There are three major fish industries in Zimbabwe: Bream Farming, Trout Farming and Kapenta Fishing.
Zimbabwe has no tradition of aquaculture, although the concept was first introduced as early as the 1950s. The main activities at that time were stocking farm dams and commercial trout farming in the Eastern Highlands. Intensive research was also initiated at the then Hendersen Research Station.
Most fish farms are relatively small. A large number of farms use manure as the main nutrient input but a significant number use commercial fish feeds. Most farmers produce their own seed while some, mainly trout farmers, depended on National Parks for fingerlings.
Approximately 70% of farmers are farming tilapia, with an increasing number of farms growing Orechromis niloticus. However, the requirements to obtain permits to import this non-indigenous species have been considered a constraint by some producers. Trout were the next most important culture species , while catfish and carp were farmed to a lesser degree .
In addition to producing fish for the food fish market, a popular reason for growing fish was for farm workers’ food and for recreational fee fishing. A number of dams have been converted to angling waters. In several of these cases, feeding is promoted and some waters have yielded record bass in recent years. The recent upsurge in interest in tilapia fillets on the American and European markets has inspired considerable commercial interest in growing the fish in Africa, maximizing on the warmer climatic conditions and relatively cheaper resource and labor base.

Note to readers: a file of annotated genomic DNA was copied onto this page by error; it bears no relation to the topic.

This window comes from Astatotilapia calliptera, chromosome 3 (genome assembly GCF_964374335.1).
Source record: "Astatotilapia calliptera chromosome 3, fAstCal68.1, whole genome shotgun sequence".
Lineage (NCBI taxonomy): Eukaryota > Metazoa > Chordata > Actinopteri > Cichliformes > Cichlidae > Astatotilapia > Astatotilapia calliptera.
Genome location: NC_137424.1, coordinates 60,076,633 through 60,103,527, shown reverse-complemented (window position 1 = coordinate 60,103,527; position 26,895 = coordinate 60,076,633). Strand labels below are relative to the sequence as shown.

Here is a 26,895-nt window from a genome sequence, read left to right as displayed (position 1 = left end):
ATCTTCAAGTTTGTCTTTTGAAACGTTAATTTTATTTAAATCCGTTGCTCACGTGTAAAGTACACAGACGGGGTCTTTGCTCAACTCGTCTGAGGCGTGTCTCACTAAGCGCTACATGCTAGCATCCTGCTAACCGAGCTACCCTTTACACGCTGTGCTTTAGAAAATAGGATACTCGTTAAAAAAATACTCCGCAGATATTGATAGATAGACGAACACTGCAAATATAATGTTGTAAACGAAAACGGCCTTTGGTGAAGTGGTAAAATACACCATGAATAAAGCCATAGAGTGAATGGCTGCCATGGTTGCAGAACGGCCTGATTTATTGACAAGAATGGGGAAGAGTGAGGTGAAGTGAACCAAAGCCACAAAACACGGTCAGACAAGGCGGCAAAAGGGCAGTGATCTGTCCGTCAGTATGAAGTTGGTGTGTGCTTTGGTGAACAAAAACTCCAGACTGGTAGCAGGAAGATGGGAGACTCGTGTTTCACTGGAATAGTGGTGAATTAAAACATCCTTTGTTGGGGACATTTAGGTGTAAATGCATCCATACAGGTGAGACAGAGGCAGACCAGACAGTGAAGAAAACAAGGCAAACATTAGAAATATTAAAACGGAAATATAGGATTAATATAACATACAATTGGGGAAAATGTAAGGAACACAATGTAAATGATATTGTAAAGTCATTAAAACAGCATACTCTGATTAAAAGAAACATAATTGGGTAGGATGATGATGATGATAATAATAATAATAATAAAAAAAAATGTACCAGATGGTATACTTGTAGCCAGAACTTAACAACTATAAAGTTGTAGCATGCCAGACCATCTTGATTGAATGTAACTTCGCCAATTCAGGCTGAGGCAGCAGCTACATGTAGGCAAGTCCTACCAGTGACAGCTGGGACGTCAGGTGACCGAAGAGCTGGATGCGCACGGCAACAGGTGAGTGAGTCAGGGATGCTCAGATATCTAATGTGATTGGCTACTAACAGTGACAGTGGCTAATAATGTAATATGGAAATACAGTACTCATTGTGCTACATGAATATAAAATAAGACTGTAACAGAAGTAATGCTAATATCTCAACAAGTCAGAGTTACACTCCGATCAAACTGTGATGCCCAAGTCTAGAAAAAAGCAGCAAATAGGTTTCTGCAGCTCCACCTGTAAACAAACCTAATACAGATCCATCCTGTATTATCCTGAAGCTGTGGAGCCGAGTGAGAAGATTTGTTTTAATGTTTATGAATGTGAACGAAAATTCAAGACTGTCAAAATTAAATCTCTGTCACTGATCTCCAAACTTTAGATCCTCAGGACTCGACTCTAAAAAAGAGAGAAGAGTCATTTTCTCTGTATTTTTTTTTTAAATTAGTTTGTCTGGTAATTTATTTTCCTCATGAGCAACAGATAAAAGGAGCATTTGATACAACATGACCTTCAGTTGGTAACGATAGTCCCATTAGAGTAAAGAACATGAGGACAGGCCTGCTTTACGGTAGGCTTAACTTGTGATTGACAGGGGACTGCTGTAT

This industry in centered in the Eastern Districts and produces an exceptional product for local and overseas consumption. The range includes frozen whole trout, trout fillets, smoked trout and trout pates.
The centre for kapenta fishing is Lake Kariba.This industry supplies kapenta to the country where it is eaten by a wide range of the local population and served as snacks and starters in hotels.
Visitors to Kariba may notice the many lights shining brightly on the lake at night from the kapenta fishing rigs, and be interested to know briefly how this fishery was formed. Various experiments were undertaken by Lake Kariba Fisheries Institute in catching this fish, based on traditional techniques used on Lake Tanganyika. In 1973, however, the first commercial fishing enterprise formed, pioneering purse seine and square lift net techniques. Over the years, however, the dip net method has proved to be most productive, together with high-technology fish finders, hydraulic winches, etc.
Dip nets are suspended from a boom on the rigs. They are fitted onto a 6 or 7 meter diameter ring – conical in shape they are some 10 or 12 meters long. To commence fishing during darkness [kapenta are light attracted] the nets and underwater lights are lowered into the water and the overhead lights switched onto attract kapenta into the vicinity of the rig. After half an hour or so, the overhead lights are switched off to concentrate the shoal around the under water light just above the net. The net is lifted at least three or four times during the night – more when the season is good. The kapenta thus caught are transferred into baskets and coarse salt added to maintain freshness. On return to harbour in the morning, the fish is placed onto drying racks where it is sun dried losing two thirds of its wet weight. This dried high protein product has the benefit of having a long ‘shelf life’ and easily transported into remote areas without refrigeration. It is of interest to note that the size and life cycle of this species has adapted to harvesting over the years. Lake Kariba kapenta are smaller than their Lake Tanganyika brothers, reproducing at a smaller size and more frequently. Like grass – it grows better when cut.
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